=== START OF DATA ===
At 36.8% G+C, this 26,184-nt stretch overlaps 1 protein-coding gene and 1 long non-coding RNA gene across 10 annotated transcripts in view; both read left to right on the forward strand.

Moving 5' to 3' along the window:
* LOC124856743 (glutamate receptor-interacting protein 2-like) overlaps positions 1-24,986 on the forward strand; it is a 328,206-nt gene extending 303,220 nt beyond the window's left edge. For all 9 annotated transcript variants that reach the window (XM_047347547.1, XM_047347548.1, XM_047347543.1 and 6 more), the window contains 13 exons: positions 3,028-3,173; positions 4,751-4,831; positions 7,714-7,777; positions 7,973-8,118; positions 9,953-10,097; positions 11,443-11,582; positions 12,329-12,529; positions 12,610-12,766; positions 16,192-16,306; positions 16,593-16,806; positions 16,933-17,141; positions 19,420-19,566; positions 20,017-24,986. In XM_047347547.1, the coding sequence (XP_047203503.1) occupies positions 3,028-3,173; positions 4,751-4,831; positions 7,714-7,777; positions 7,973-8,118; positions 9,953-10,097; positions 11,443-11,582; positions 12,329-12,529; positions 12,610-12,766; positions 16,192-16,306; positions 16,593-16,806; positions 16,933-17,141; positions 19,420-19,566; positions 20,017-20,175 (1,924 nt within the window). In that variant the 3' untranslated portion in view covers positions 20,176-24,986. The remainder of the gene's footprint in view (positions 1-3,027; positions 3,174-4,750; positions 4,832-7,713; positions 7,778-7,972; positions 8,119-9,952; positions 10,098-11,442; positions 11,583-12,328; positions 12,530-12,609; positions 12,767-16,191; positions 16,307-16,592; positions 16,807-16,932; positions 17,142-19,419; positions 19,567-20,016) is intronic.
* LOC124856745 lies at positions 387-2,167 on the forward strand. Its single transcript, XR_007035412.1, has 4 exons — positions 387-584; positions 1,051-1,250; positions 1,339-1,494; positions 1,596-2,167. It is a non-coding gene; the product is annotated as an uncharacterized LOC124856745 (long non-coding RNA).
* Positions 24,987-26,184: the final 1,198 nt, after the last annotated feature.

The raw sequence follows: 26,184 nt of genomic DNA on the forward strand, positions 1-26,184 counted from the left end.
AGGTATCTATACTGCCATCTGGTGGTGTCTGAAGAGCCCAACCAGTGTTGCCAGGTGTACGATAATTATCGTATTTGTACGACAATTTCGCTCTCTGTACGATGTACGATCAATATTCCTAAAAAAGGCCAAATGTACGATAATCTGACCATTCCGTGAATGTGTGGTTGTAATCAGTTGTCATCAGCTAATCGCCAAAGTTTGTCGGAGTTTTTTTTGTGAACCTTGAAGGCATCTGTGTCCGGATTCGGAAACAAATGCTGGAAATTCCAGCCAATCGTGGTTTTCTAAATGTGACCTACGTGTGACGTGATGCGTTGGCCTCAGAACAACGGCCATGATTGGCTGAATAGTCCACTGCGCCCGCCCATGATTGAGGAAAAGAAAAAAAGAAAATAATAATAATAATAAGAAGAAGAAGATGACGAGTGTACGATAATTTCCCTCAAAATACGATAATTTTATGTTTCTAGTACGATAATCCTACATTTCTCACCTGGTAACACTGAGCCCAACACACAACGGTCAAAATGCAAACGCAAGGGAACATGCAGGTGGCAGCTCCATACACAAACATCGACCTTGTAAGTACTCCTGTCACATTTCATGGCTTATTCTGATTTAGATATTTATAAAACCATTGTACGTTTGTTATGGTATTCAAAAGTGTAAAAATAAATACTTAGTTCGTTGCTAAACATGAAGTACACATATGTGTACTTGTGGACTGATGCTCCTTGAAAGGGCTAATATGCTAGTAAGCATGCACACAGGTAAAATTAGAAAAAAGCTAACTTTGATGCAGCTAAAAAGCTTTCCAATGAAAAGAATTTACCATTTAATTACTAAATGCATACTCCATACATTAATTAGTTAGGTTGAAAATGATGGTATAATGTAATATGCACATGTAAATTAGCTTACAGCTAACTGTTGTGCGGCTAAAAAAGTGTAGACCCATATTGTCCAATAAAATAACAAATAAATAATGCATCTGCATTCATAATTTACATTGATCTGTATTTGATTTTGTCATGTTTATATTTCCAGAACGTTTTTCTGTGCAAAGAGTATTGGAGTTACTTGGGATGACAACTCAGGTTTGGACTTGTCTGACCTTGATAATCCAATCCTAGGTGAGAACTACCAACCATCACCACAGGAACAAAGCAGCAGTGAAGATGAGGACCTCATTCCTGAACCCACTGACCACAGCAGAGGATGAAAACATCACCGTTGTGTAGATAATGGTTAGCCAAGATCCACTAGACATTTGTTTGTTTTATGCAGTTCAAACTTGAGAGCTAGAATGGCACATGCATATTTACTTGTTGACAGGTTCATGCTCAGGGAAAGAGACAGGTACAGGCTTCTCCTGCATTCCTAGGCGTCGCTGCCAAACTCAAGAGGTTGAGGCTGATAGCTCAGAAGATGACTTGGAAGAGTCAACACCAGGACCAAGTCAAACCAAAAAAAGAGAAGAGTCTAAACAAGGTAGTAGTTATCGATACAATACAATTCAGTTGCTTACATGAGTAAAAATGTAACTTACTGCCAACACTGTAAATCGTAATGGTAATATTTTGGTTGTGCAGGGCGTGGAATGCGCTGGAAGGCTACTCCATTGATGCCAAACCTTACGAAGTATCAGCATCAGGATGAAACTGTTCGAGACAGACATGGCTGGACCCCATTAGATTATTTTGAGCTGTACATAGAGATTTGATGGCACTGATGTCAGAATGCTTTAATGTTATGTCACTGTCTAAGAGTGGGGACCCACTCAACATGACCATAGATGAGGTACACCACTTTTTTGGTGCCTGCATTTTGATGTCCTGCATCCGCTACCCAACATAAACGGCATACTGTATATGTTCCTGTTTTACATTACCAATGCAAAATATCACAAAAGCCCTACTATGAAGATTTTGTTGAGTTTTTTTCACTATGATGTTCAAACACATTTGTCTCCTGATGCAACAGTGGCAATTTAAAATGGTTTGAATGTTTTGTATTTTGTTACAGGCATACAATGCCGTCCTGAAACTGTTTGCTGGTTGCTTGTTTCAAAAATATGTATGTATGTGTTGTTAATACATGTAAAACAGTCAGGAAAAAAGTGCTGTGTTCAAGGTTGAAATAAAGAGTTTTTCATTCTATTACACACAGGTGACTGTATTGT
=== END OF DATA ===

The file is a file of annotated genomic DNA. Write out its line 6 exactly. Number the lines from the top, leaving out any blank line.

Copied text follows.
The raw sequence follows: 26,184 nt of genomic DNA on the forward strand, positions 1-26,184 counted from the left end.